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Taking Ether Public: An Interview with Ether Capital CEO Michael Conn

“Ether Capital is a technology company focused on building the central business and investment hub for the Ethereum ecosystem,” explains Ether Capital CEO Michael Conn.
Investing - Taking Ether Public: An Interview with Ether Capital CEO Michael Conn

Ether Capital is positioning itself to be the first Ethereum-focused publicly traded company. Having already raised $45 million through a private placement, the Toronto-based firm is now close to finalizing the reverse takeover (RTO) of a Vancouver shell company by mid-April.

“Ether Capital is a technology company focused on building the central business and investment hub for the Ethereum ecosystem,” explained Ether Capital CEO Michael Conn in an interview with Bitcoin Magazine.

“We feel that being publicly traded, and therefore transparent, gives us a significant competitive advantage in the marketplace and helps protect us against the regulatory headwinds that ICOs [initial coin offerings] have been recently facing.”

Ether Capital aims to bring some clarity to an industry that has been largely opaque. The lack of transparency and the concerns around ICO-related fraud have recently led to a clampdown of sorts on ICOs and exchanges by the U.S. Securities and Exchange Commission (SEC) and other global financial regulators.

“Approximately 90 percent of ICOs fail,” noted Conn. “It’s unclear if some ICOs which have raised millions of dollars will even come to market.”

Ether Capital’s plan is to set the proceeds from its private placement aside for working capital and to acquire ether, the native currency of the blockchain-based platform Ethereum, once they complete their RTO in mid-April.

“We believe ether is a strategic asset in and of itself and are bullish that it will appreciate in its own right,” said Conn, in spite of recent price corrections that have seen ether decline to the $300 handle, though it has recovered to above $400 at the time of writing.

Ether Capital then plans to use that ether first to acquire a core Ethereum-based blockchain business and then to buy or build businesses around it, in order to create an interoperable technology company.

“We want to create accretive value by building a true business, rather than acting as a venture capital firm that makes 10–15 investments and is pleased if two or three appreciate in value,” the serial entrepreneur explained. “We are really looking to be a meaningful alternative to both ICOs and venture capital. We are not precluding ourselves from collaborating with VCs or private investors in any of our investments, but ultimately [we] need to see how a business fits in to our broader vision of interoperability.”

He views Ether Capital’s model as similar to Google’s, where Alphabet is the holding company, and other companies like Search, Gmail and Google Plus, etc., feature some level of interoperability with each other, while contributing to the growth of the greater whole.

“As the ICO marketplace comes under greater scrutiny from the SEC, the fact that we are a regulated and publicly traded company should shield our companies,” said Conn. “They will likely not be subject to the same constraints from the SEC as companies that choose to go the ICO route.

“While a lot of capital has been raised to date through ICOs, the SEC is now calling some of them securities and subjecting them to the Howey Test,” Conn observed. “These regulatory hurdles are making ICOs a much more difficult path for raising capital.”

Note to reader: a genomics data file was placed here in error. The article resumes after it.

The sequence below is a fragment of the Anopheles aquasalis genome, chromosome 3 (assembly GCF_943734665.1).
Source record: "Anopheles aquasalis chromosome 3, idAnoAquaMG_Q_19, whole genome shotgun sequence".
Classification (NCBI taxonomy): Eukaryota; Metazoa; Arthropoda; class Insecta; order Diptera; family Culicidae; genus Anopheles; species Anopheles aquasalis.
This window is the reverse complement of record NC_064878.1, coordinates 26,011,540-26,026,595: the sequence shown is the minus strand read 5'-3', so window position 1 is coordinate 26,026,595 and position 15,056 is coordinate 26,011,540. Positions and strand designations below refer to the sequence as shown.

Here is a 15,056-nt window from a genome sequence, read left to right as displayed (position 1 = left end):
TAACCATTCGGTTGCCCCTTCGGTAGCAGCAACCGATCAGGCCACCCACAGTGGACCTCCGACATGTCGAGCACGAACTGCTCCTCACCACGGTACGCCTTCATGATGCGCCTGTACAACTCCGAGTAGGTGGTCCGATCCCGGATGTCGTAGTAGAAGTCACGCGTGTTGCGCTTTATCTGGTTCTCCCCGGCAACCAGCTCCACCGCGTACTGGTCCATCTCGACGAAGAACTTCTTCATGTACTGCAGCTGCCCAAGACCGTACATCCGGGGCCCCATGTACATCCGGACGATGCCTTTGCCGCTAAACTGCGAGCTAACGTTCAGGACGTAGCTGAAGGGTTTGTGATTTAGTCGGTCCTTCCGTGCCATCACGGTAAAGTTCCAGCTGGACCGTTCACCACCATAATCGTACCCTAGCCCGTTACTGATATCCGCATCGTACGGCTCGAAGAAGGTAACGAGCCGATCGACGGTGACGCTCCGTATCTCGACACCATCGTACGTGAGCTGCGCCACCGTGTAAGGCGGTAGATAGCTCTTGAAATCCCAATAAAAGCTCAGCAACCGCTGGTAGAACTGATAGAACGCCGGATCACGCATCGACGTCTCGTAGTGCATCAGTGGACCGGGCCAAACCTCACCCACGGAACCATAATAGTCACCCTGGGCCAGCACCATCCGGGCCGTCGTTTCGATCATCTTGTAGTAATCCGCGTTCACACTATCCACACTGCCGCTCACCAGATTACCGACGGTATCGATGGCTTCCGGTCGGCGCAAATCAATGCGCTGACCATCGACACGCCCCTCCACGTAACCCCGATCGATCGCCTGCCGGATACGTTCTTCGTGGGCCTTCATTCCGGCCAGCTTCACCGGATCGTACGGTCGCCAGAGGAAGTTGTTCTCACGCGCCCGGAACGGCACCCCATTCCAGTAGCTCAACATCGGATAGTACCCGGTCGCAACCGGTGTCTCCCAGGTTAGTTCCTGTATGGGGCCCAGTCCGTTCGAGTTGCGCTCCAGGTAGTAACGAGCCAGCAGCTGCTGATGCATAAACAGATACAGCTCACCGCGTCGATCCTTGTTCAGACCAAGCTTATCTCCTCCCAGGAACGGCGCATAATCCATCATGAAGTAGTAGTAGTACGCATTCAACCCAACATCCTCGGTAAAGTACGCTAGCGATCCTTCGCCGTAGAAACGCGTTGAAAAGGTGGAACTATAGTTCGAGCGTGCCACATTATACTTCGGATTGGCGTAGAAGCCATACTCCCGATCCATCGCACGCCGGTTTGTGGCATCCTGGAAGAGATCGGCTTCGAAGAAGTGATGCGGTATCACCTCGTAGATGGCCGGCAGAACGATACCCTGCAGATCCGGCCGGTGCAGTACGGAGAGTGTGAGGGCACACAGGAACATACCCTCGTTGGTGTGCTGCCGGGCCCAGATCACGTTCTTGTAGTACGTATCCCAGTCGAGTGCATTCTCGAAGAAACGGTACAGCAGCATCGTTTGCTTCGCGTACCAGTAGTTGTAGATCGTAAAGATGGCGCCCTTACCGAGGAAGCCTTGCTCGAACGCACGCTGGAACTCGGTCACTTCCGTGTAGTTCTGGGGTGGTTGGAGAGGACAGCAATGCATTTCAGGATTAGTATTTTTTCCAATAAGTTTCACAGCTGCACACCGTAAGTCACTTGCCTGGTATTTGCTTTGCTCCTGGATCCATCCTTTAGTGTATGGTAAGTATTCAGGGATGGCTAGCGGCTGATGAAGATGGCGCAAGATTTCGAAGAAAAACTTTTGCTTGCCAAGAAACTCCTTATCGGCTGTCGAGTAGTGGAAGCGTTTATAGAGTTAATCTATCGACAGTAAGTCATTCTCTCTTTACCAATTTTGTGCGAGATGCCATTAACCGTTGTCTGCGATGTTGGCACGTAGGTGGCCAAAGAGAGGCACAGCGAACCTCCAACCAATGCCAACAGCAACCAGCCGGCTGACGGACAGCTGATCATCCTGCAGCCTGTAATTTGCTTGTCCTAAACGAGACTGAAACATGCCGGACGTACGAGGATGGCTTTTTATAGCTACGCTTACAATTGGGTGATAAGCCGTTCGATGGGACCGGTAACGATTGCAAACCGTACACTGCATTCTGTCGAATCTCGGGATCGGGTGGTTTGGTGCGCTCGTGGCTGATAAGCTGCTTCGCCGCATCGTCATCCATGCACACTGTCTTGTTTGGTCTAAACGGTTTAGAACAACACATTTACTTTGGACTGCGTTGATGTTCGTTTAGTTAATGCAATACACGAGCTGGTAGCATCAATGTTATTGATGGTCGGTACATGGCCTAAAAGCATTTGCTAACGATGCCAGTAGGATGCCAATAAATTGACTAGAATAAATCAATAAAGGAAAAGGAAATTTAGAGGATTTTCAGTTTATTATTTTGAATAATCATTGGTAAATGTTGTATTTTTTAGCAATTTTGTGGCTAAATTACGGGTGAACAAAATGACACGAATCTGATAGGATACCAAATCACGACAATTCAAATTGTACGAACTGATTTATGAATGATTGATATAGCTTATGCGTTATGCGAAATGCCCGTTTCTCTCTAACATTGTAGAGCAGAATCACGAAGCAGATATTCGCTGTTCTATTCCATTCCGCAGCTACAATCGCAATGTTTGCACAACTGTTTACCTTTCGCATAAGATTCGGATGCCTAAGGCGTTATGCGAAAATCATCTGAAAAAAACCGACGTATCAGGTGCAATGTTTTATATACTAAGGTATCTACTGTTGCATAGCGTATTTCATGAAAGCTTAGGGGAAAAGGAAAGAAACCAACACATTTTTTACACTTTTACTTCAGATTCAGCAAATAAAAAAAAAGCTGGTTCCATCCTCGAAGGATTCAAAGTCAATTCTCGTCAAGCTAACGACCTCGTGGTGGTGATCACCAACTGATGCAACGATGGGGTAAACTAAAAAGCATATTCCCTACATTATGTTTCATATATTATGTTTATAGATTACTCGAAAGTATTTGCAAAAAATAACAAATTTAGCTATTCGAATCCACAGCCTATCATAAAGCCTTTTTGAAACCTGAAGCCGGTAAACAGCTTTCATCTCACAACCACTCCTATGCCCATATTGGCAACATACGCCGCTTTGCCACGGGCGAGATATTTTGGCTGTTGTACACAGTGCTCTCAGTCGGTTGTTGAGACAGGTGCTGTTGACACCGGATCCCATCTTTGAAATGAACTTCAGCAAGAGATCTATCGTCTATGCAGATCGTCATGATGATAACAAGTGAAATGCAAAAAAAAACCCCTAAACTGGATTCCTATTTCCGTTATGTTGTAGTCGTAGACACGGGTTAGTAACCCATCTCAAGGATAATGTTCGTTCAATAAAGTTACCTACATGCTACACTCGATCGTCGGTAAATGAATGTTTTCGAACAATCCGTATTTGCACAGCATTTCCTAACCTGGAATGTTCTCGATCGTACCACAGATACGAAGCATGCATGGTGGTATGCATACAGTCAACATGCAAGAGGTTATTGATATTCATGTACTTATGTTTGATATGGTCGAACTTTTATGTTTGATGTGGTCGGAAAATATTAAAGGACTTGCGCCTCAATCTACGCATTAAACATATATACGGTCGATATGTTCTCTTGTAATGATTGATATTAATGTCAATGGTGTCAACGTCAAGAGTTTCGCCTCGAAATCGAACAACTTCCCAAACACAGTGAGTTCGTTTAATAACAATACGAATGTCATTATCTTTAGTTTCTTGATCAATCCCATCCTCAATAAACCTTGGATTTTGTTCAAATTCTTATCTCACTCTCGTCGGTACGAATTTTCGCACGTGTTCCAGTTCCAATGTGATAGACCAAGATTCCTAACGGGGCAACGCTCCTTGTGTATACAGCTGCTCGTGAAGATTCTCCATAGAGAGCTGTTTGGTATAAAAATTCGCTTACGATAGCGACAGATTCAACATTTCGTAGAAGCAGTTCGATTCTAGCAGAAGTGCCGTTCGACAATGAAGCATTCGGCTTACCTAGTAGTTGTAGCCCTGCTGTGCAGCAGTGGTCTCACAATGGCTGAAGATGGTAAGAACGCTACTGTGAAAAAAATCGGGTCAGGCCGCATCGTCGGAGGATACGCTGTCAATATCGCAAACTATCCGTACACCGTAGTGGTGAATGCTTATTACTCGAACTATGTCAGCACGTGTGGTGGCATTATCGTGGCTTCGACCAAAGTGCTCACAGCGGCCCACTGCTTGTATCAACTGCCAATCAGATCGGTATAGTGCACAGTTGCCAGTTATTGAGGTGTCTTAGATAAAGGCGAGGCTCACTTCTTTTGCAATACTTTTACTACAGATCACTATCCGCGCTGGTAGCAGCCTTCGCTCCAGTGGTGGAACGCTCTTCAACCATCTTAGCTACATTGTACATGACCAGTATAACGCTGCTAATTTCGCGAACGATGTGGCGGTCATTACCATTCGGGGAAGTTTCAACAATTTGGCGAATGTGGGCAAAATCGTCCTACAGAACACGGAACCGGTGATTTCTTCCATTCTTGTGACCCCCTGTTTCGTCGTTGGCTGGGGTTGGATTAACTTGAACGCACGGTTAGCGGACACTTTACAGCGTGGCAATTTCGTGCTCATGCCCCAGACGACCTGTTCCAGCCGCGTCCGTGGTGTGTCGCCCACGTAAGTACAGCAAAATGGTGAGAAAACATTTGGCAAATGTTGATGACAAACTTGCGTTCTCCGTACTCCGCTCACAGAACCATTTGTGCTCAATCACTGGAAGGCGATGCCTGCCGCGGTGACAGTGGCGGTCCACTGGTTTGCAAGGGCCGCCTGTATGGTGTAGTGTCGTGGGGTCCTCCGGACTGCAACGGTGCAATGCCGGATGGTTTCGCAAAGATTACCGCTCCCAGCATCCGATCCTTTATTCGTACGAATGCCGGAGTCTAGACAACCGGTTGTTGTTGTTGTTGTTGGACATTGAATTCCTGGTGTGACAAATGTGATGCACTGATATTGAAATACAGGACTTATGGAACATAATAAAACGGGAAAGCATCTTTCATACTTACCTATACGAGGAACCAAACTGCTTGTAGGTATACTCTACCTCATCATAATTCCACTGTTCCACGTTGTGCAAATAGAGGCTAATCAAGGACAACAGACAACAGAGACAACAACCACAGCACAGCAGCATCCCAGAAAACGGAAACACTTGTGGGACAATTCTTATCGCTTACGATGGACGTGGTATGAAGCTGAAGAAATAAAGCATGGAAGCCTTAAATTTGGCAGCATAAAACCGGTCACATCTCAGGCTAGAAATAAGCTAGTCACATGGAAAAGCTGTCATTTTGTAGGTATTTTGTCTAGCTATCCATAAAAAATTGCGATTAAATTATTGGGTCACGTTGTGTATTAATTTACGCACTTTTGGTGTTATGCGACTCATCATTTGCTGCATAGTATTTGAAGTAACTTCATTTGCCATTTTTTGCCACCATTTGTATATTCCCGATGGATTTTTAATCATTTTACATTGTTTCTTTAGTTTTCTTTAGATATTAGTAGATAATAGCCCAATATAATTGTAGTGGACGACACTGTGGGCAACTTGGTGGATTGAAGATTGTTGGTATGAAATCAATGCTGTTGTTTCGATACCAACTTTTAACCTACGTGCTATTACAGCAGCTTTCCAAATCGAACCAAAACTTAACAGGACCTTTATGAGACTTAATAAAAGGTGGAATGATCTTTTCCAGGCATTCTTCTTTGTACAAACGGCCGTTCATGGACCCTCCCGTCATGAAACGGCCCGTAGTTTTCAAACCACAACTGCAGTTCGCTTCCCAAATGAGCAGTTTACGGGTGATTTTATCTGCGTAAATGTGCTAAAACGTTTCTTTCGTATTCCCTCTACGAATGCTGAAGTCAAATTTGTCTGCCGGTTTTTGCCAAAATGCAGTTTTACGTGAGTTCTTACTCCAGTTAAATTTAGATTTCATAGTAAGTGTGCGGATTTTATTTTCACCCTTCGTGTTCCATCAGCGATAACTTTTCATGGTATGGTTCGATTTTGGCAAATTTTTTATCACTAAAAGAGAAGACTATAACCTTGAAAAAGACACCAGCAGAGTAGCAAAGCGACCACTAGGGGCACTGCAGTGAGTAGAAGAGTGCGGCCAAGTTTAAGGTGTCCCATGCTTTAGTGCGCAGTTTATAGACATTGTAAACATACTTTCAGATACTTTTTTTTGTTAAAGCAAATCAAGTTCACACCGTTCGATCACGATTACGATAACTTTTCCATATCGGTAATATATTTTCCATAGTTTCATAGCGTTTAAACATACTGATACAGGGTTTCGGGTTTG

The Venture Capital Role

There are venture capitalists in and around the space, but they want a piece of the business and they want to see liquidity.

“Very few businesses in the blockchain space are seeing tremendous revenue right now, which makes it dilutive and somewhat difficult to operate under the umbrella of a VC fund, though not impossible,” said Conn.

“We are effectively creating a pool of publicly traded permanent capital. The level of regulatory scrutiny we will be subject to such as quarterly investment calls, quarterly financials, etc., will provide cover to those businesses underneath us. They won’t need to face regulations head on, as they would have if they had raised capital via an ICO.”

Ether Capital has conferred with financial regulators and exchanges in Canada in the lead-up to its reverse takeover and the private placement.

“They have been supportive and we feel that through our funding mechanism we are effectively de-risking the buildout for whatever businesses we end up taking on,” said Conn. “We believe that this creates a unique space where our businesses can operate and focus on growing and creating shareholder value.

“It’s really a regulatory clampdown that’s happening in the ICO market and that is where Ether Capital fits in as a solid alternative.”

Ether Capital is backed by OMERS, one of the largest pension plans in Canada, as well as Purpose Investments, a relatively large Toronto-based asset management business.

The Ether Capital board consists of well-known individuals such as Joey Krug, founder of Augur and co-CIO of Pantera Capital; John Ruffolo, CEO of OMERS Ventures; and Som Seif, CEO of Purpose Investments. Conn himself comes from a strong asset management background, having held key executive roles at firms such as AllianceBernstein, TCW and Quail Creek Partners. The team is already evaluating deal flow from early-stage incubations to more established businesses.

“We are fortunate to have a deep and diverse network across the Ethereum community which provides us with well-curated deal flow,” says Conn. “We are looking to be a meaningful actor in the space, but will not do any transaction unless we feel that the potential for shareholder value creation is greater than the value of ether. Our goal is to ensure our shareholders and the Ethereum community both benefit through the value we are creating.”